Newswise — It’s an unfortunate reality for many in low-income racial and ethnic minority communities: Unemployment is disproportionately high, crime is an ever-present problem, access to affordable health care can be nonexistent, and the struggle to pay rent and keep food on the table is a daily challenge. For these communities, the last thing on anyone’s mind is AIDS.
Or, to quote one of the hundreds of African-American men that Professor of Applied Social Psychology Lisa Bowleg, pictured at right (top), has interviewed for her studies involving HIV prevention and social structure stressors: “As a black man, I’ve got 99 problems and I’m sure not thinking about HIV.”
Professor of Clinical Psychology Maria Cecilia Zea, at right (bottom), heard similar statements in her research on HIV among Latino men in cities from Washington, D.C., to Bogota, Colombia. Across races and sexual orientation, Bowleg and Zea say men from minority communities face many of the same stresses and challenges. While they are prime candidates for HIV interventions, the reality of their life-situations blocks their opportunities to make healthy choices. Whether it’s racism, disproportionate incarceration, or lack of affordable educational outlets, social-structural forces keep getting in the way.
According to the Centers for Disease Control, African-American men in the U.S. make up 13% of the population, but account for two-thirds of new heterosexual HIV infections among men. The numbers are just as staggering for Latinos, who make up more than one-fifth of all new HIV infections in the U.S.
Why does the disease continue to sweep through minority communities despite numerous efforts to curtail its spread? Bowleg and Zea are among a burgeoning cadre of researchers who say they may have an answer. Funded by grants from the National Institutes of Health, both have performed qualitative and quantitative studies with men at risk of HIV. Bowleg primarily works with heterosexual African-American men, while much of Zea’s research focuses on gay and bisexual Latino men. Through in-depth interviews, each is probing life histories as well as socio-economic circumstances to better inform their analysis and understand the problem.
After hearing hundreds of men detail their struggles with everything from masculine identity to police harassment, the pair have come to a conclusion that is increasingly emerging within the research community: Our current anti-HIV efforts, focused almost exclusively on imparting information and changing individual behaviors, may not provide a complete picture of how and where the virus may strike. Instead, they say, it’s time to look at HIV through a broader lens—one that places the disease in a wider social structural context. For example, with some populations, the key to stopping HIV is more complicated than convincing individuals to alter their actions. It involves interventions that influence whole social, political, and economic environments—and recognizes the complex interplay of day-to-day social-structural struggles that hamper success.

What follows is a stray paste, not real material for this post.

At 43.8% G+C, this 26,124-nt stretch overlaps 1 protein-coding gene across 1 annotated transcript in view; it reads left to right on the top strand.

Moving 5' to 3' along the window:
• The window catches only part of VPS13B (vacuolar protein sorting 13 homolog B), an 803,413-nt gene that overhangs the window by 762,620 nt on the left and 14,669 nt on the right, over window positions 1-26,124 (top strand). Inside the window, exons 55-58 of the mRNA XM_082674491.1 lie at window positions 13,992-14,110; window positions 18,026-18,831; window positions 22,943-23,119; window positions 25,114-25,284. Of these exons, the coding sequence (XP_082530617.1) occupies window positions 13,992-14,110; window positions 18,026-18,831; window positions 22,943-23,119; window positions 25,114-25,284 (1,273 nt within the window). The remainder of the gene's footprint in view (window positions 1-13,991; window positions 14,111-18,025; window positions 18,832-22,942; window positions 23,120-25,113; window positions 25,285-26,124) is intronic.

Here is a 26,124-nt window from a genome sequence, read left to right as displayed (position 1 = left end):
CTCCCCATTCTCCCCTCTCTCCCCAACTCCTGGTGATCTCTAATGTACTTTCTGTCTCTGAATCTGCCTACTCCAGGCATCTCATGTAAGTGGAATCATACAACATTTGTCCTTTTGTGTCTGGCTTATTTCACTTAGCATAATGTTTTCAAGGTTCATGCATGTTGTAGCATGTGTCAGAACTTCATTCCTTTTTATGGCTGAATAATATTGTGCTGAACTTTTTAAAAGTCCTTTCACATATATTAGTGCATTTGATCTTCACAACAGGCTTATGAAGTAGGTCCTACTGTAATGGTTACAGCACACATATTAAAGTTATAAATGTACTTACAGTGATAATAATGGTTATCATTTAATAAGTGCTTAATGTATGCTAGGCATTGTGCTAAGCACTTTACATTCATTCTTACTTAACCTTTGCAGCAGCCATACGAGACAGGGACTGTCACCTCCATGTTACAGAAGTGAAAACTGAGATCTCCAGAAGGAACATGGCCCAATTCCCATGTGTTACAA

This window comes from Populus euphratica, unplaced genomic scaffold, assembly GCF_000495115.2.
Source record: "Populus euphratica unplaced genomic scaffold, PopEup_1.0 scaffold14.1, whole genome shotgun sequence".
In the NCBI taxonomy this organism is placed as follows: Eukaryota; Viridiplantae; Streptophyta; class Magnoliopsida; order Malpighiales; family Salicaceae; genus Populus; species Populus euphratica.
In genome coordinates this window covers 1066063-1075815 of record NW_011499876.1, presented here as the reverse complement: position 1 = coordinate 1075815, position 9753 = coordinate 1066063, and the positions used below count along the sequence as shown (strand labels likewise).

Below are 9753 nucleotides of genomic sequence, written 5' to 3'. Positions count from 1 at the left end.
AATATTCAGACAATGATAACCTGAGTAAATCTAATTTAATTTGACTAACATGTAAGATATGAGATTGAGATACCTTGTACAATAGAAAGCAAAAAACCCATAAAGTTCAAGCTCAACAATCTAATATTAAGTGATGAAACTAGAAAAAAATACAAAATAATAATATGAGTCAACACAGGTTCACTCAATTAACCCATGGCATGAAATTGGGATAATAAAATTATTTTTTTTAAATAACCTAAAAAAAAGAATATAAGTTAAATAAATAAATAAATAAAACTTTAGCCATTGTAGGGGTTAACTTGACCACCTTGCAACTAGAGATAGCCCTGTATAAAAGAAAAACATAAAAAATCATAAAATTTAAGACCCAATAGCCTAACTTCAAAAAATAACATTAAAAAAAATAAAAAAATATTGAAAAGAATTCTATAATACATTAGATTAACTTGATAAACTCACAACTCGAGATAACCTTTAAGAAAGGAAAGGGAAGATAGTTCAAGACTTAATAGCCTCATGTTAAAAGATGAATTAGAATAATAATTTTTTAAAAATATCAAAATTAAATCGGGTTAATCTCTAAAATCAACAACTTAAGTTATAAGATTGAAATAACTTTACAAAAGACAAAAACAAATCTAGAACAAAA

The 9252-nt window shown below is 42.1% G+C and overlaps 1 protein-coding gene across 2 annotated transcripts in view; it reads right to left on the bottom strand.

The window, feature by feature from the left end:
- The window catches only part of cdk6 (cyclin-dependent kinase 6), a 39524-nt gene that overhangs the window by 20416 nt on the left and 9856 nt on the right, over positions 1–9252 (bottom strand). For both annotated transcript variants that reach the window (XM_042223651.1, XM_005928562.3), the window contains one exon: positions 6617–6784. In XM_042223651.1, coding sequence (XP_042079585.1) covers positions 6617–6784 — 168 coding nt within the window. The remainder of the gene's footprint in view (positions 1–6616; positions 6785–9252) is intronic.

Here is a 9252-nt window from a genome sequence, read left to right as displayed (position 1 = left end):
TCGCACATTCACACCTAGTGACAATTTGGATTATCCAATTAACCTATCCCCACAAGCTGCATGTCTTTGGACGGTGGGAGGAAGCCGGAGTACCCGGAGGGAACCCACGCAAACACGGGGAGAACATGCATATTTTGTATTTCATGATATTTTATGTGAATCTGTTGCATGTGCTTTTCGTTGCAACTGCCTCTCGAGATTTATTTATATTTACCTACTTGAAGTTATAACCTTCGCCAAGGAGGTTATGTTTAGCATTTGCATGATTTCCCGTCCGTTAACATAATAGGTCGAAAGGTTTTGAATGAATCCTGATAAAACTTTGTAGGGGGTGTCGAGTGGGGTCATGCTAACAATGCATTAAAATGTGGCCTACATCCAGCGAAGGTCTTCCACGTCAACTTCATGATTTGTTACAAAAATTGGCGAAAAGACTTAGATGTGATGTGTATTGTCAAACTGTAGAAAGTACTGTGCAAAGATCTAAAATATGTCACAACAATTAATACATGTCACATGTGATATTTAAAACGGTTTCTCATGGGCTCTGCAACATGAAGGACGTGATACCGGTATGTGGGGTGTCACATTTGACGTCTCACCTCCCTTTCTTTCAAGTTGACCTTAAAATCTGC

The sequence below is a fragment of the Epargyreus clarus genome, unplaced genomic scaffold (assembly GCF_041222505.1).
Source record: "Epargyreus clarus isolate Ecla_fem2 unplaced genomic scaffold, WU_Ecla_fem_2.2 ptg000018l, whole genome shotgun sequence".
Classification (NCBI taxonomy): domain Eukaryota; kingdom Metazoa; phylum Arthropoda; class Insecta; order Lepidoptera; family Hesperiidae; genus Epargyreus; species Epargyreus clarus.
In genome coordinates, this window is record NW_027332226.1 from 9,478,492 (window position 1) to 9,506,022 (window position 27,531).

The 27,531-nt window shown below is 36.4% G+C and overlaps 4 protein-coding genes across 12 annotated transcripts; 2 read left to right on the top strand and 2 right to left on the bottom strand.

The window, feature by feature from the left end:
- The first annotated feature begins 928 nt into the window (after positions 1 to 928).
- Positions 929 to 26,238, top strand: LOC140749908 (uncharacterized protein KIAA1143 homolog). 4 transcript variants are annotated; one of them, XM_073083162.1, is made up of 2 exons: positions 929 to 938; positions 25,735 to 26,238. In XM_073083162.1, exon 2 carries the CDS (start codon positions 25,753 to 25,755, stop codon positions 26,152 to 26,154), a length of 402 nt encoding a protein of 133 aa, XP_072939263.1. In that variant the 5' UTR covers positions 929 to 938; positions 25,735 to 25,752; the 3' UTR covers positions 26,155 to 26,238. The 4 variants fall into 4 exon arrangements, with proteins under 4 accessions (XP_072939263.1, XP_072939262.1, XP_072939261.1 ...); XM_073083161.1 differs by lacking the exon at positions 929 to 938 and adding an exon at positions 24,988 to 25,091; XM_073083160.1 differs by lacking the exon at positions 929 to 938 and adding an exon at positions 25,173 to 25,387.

“Focusing on individual risk factors doesn’t really tell the whole story about the epidemic,” Zea said. “There are larger macro-forces that are hard to measure, or even conceptualize, but that need to be addressed.”
HIV-prevention strategies have traditionally dealt with individuals on a one-on-one basis and focus on behavioral changes, such as increasing condom use or teaching people to make safe choices. Many of these strategies have proven successful but, according to both Zea and Bowleg, this approach requires enormous resources to reach a limited number of people. And it may be less effective among communities where factors such as unemployment and incarceration can impede healthy choices. As Zea noted, the individual model relies on rational decisions but “sex is not always rational.”
Structural interventions can bolster HIV-prevention, but they are often not directly related to the disease. For example, people may grasp how living in a neighborhood with a liquor store on every corner promotes heavy drinking; or how a community with more fast food joints than fresh food stands can have ties to obesity. “Sexual risk is much different,” said Bowleg. “It’s much easier for us to look at sexual risk through an individual lens. It’s hard for people to realize that when we talk about jobs, we are talking about HIV.”
Likewise, structural interventions are often hindered by biases and stigma that scapegoat sexual and racial minority populations. Focusing on individual behavior promotes judgments about who is “deserving and undeserving,” Zea said. “It’s too easy for people to say: ‘See, these people are promiscuous, use drugs, or are gay. That’s why nothing works with them.’”
Zea applauds structural HIV-prevention efforts like needle exchanges and cash-transfers to improve the lives of poor women in countries like Malawi and India. She and Bowleg are also optimistic that the HIV-research community has begun to embrace interdisciplinary and collaborative research. More efforts aim to frame interventions in a broader context—one that addresses factors that put entire communities at risk. “This involves people of all disciplines working hard together,” Zea said. “No one can do this alone.”